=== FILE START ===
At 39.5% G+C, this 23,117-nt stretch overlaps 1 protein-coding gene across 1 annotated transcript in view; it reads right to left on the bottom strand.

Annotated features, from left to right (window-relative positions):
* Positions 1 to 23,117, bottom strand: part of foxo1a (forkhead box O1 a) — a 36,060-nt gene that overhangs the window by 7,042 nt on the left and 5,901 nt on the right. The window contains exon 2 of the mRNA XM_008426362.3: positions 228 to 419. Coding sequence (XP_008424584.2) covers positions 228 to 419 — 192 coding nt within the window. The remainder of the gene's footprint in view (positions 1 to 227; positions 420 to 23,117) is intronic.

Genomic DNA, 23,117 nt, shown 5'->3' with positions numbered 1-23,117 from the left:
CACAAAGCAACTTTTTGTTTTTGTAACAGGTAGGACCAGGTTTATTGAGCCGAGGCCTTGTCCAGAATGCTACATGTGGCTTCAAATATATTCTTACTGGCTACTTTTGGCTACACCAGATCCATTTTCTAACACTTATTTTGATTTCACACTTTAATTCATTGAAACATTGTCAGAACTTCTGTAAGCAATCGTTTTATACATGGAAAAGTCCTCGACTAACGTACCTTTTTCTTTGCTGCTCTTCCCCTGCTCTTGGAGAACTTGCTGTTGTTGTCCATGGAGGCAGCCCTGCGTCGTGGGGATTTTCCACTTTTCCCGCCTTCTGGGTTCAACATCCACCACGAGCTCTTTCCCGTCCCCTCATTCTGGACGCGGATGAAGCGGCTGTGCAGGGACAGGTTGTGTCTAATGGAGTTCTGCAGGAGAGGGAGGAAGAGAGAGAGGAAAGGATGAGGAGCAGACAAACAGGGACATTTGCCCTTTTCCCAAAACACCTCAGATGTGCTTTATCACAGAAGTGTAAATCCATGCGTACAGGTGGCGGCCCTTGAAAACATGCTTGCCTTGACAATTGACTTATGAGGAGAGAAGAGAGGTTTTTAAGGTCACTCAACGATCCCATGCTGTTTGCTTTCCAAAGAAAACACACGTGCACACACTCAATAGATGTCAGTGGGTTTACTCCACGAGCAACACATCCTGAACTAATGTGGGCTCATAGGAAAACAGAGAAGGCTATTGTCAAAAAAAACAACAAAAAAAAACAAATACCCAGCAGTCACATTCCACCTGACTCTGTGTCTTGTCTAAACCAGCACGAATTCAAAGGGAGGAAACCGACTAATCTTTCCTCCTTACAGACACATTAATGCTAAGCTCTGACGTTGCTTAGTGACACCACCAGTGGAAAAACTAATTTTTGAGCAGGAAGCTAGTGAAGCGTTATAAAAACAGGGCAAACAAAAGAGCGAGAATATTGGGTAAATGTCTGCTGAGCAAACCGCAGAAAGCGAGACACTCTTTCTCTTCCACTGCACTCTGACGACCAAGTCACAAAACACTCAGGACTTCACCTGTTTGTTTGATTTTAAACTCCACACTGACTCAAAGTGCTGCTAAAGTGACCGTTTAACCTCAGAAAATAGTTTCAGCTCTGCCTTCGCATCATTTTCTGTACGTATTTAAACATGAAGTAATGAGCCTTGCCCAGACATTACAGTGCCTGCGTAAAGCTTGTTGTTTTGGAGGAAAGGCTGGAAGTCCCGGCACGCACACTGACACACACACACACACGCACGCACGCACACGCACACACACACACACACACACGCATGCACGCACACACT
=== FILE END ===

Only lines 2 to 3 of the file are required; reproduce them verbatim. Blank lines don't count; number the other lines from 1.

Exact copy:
Annotated features, from left to right (window-relative positions):
* Positions 1 to 23,117, bottom strand: part of foxo1a (forkhead box O1 a) — a 36,060-nt gene that overhangs the window by 7,042 nt on the left and 5,901 nt on the right. The window contains exon 2 of the mRNA XM_008426362.3: positions 228 to 419. Coding sequence (XP_008424584.2) covers positions 228 to 419 — 192 coding nt within the window. The remainder of the gene's footprint in view (positions 1 to 227; positions 420 to 23,117) is intronic.